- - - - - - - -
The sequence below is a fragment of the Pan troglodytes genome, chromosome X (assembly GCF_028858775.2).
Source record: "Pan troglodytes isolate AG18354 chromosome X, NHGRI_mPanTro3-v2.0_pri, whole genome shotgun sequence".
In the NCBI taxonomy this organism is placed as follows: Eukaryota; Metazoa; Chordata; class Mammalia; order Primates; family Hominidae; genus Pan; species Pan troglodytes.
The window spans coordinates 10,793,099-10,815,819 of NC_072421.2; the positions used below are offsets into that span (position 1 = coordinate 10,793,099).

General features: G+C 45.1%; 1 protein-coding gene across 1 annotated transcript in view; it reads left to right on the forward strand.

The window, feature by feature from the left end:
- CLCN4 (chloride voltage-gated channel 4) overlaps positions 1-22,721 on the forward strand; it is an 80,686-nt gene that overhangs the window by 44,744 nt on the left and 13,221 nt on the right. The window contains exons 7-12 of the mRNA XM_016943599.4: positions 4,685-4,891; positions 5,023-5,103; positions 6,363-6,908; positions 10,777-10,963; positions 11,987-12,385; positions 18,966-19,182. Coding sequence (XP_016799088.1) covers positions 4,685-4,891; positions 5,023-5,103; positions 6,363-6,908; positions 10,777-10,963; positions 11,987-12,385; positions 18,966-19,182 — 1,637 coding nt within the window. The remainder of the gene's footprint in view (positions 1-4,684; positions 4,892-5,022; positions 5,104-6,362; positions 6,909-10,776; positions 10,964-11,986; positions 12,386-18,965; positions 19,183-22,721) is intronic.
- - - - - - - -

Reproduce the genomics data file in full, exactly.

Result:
The sequence below is a fragment of the Pan troglodytes genome, chromosome X (assembly GCF_028858775.2).
Source record: "Pan troglodytes isolate AG18354 chromosome X, NHGRI_mPanTro3-v2.0_pri, whole genome shotgun sequence".
In the NCBI taxonomy this organism is placed as follows: Eukaryota; Metazoa; Chordata; class Mammalia; order Primates; family Hominidae; genus Pan; species Pan troglodytes.
The window spans coordinates 10,793,099-10,815,819 of NC_072421.2; the positions used below are offsets into that span (position 1 = coordinate 10,793,099).

General features: G+C 45.1%; 1 protein-coding gene across 1 annotated transcript in view; it reads left to right on the forward strand.

The window, feature by feature from the left end:
- CLCN4 (chloride voltage-gated channel 4) overlaps positions 1-22,721 on the forward strand; it is an 80,686-nt gene that overhangs the window by 44,744 nt on the left and 13,221 nt on the right. The window contains exons 7-12 of the mRNA XM_016943599.4: positions 4,685-4,891; positions 5,023-5,103; positions 6,363-6,908; positions 10,777-10,963; positions 11,987-12,385; positions 18,966-19,182. Coding sequence (XP_016799088.1) covers positions 4,685-4,891; positions 5,023-5,103; positions 6,363-6,908; positions 10,777-10,963; positions 11,987-12,385; positions 18,966-19,182 — 1,637 coding nt within the window. The remainder of the gene's footprint in view (positions 1-4,684; positions 4,892-5,022; positions 5,104-6,362; positions 6,909-10,776; positions 10,964-11,986; positions 12,386-18,965; positions 19,183-22,721) is intronic.